Thursday, May 30, 2024

Book Review - Finally Fitz by Marisa Kanter



Finally Fitz by Marisa Kanter is about a young woman, Ava “Fitz” Fitzgerald who plots with her childhood best friend, Levi Berkowitz, to win back her girlfriend after a devastating breakup. Fitz has worked hard to try and craft the perfect life she has always wanted. She used her passion for sustainable fashion and upcycling to create a popular Instagram page while maintaining a perfect 4.0 GPA. When she isn’t focused on her social media account, she spends every free moment with her girlfriend, Dani. This summer Fitz plans on telling Dani that she loves her and that their relationship can last when Fitz returns to Boston to finish out school.

Fitz was accepted into a prestigious summer fashion program at FIT in New York City. She knows this program can give her a boost to build her brand and social following. However, right before classes start, Dani breaks up with Fitz and accuses her of caring more about her growing social media presence than their relationship. Fitz is heartbroken unable to focus and feels blocked creatively.

Fitz is desperate to get back together with Dani, and to prove how much Dani means to her, she is willing to take a break from social media. However, as she puts her plan into action, a chance encounter on the subway has reunited her with her childhood best friend, Levi, who she hasn’t seen since elementary school.

Levi is also going through a heartbreak. After reconnecting, Fitz devises a plan on how they can both get back their partners using social media. They will pretend that they are in a relationship and post photos of their “dates” on social media to make their respective partners jealous. Fitz is confident that she can win back Dani with her fake relationship with Levi. As their fake relationship progresses, Fitz starts to learn that not every plan can go according to their wishes. Is Fitz willing to let go of her idea of picture-perfect to choose what is best for her?

I thought the novel was a fun and relatable read. As a native New Yorker, it was fun reading about the main characters’ different experiences around the city. At times, I found myself annoyed at Fitz. She complained about other people not allowing her in and connecting with others, but then she puts a filter on and keeps others at a distance. Then for some people, she didn’t even give them a chance to be vulnerable and open. For example, she was surprised that her classmates made bets about her but then she kept shooting them down at times when they tried to be friendly or was surprised that they wanted to help her. Another time, Dani, whom Fitz supposedly loves and wants to be in a relationship with, didn’t even know Fitz had a sister in the city.  I found this odd because while you can set boundaries with people, it wasn’t like her relationship with her sister was a sensitive issue. She claimed that she wants a sisterly bond with her sister, but it seemed when she’s at her sister’s apartment, she barely attempted to get to know her. I felt that the author could have spent more time building out their sister bond. I thought the book was a cute read and I would be open to reading more books by the author.

**Disclosure - I received a free copy of this book in exchange for an honest opinion** 



Saturday, 04.20.24 and Sunday, 04.21.24
Los Angeles Times Festival of Books (Los Angeles, CA)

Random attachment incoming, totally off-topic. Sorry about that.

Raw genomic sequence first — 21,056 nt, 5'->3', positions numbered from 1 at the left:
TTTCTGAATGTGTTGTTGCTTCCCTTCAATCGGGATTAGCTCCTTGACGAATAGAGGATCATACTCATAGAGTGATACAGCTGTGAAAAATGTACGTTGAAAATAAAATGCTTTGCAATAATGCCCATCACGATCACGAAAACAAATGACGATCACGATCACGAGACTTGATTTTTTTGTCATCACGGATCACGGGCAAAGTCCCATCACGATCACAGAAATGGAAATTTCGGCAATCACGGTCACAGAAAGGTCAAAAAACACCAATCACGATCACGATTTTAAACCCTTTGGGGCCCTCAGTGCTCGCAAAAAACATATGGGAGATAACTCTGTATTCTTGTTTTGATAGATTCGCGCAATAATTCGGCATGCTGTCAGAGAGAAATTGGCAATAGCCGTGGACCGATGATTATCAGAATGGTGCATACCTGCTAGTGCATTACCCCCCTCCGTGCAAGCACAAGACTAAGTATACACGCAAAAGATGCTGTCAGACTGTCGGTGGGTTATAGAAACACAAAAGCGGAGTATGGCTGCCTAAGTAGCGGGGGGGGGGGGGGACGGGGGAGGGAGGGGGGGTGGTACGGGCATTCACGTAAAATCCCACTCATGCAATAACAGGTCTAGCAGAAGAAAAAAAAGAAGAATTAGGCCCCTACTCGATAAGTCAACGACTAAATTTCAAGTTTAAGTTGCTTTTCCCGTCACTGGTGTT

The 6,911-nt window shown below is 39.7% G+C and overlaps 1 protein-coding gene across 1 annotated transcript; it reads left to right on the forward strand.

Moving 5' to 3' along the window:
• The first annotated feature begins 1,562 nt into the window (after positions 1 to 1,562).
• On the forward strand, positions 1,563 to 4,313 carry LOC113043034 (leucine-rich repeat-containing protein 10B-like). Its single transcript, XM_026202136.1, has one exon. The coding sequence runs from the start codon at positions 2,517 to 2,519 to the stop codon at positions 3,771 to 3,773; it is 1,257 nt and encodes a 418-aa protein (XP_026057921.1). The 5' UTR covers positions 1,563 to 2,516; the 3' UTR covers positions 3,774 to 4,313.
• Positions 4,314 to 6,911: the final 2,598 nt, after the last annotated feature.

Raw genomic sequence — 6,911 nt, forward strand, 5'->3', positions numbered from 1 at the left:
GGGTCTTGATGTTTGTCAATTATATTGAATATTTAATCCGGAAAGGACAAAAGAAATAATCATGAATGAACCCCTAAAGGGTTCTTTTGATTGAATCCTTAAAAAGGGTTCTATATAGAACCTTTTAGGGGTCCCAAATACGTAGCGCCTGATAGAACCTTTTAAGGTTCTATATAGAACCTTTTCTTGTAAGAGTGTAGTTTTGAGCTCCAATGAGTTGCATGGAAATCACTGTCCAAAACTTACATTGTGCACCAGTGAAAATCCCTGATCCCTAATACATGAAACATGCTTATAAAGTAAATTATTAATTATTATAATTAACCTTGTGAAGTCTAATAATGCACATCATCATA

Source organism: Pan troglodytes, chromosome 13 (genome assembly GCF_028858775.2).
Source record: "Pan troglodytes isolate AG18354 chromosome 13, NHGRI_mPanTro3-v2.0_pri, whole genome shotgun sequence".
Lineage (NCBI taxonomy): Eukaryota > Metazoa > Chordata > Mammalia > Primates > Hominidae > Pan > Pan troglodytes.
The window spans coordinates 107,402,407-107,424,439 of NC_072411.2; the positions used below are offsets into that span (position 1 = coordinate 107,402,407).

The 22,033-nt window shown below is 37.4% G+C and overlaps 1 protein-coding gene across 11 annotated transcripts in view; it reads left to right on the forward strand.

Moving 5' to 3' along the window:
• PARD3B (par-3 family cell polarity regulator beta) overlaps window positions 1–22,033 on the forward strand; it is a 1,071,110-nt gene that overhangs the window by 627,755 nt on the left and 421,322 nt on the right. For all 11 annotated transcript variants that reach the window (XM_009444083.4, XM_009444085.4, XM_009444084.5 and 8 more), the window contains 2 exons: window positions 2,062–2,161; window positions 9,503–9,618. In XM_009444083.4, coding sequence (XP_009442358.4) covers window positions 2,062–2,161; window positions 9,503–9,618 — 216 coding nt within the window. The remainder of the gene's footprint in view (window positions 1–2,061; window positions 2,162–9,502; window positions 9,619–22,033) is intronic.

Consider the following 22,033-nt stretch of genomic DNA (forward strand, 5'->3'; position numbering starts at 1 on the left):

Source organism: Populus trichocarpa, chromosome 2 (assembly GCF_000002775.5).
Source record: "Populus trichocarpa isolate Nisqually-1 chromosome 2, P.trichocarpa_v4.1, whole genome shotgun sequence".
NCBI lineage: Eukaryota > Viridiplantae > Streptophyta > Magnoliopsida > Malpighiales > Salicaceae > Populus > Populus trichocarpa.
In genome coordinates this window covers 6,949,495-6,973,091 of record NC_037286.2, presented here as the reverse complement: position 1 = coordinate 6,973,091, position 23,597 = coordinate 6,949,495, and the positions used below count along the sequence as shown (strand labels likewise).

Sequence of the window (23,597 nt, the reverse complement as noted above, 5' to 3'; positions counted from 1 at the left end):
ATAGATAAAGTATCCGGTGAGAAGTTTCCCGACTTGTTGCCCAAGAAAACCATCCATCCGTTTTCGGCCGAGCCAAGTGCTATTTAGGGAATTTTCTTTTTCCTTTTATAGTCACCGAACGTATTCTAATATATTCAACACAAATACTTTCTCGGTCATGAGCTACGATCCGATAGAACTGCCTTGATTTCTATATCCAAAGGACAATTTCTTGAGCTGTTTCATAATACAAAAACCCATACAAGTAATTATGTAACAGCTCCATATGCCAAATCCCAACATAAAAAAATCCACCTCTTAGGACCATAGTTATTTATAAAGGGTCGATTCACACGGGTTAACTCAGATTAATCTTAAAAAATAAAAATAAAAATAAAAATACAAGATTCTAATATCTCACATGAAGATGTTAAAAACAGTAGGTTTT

Tuesday, 04.23.24 at 7:00pm PT
The Ripped Bodice (Culver City, CA)

In conversation with Amy Spalding

Friday, 04.26.24 at 7:00pm ET
The Ripped Bodice (Brooklyn, NY)

In conversation with Kelsey Rodkey

Monday, 04.29.24 at 7:00pm ET
Porter Square Books (Cambridge, MA)

In conversation with Jenny L. Howe


Wednesday, 06.05.24 at 7:00pm PT
Barnes & Noble at The Grove (Los Angeles, CA) 
In conversation with Rachel Lynn Solomon and Morgan Matson




Sunday, May 26, 2024

Book Review - The One That Got Away with Murder by Trish Lundy



The One That Got Away with Murder by Trish Lundy is about two brothers who are accused of murdering their respective girlfriends. Robbie and Trevor Cresmont are rich, handsome, and privileged. Girls usually throw themselves at them but, the community at Happy Valley is weary of the brothers. They believe because of the Cresmont’s wealth and privilege that they could get away with anything, including murder.

Both brothers were dating girls who ended up dead, respectively. Robbie’s ex, Victoria Moreno, mysteriously drowned at the Cresmont’s lake house. Victoria was a proficient swimmer so; it was very suspicious that she drowned and no one else was there but Robbie. A year later, Trevor’s girlfriend died of a suspicious overdose. The brothers were never found guilty of any wrongdoing in both cases, but most people believe it’s because of their wealth that they were able to coast under the radar.

The Cresmont brothers are not the only ones with a secret. Lauren O’Brian is the new girl at school. She recently transferred during her senior year after a recent scandal. Lauren is desperate for a new start and to forget her dark past. She was excited to start a no-strings-attached relationship with Robbie until she heard the rumors about him and his brother. She decides to have one last fling before school starts and joins the brothers at their lake house for a holiday weekend. It was meant to be their last weekend together before Lauren broke up with Robbie, but it turns out to be more than she bargains for when she discovers evidence that can implicate Robbie. With her discovery, Lauren is unsure who she can trust, and things start getting more dangerous when a third dead body is discovered.

I thought the book was an interesting read. I was able to narrow down the list of suspects to a few and was able to correctly guess the murderer in the end. I was surprised by their motive though and still didn’t quite understand why they did it. The book was told from Lauren’s point of view, but I wish we did get to learn more about the killer. The book is a quick, predictable, and fast-paced read. It did have a few unlikeable characters but overall, the book was an entertaining read.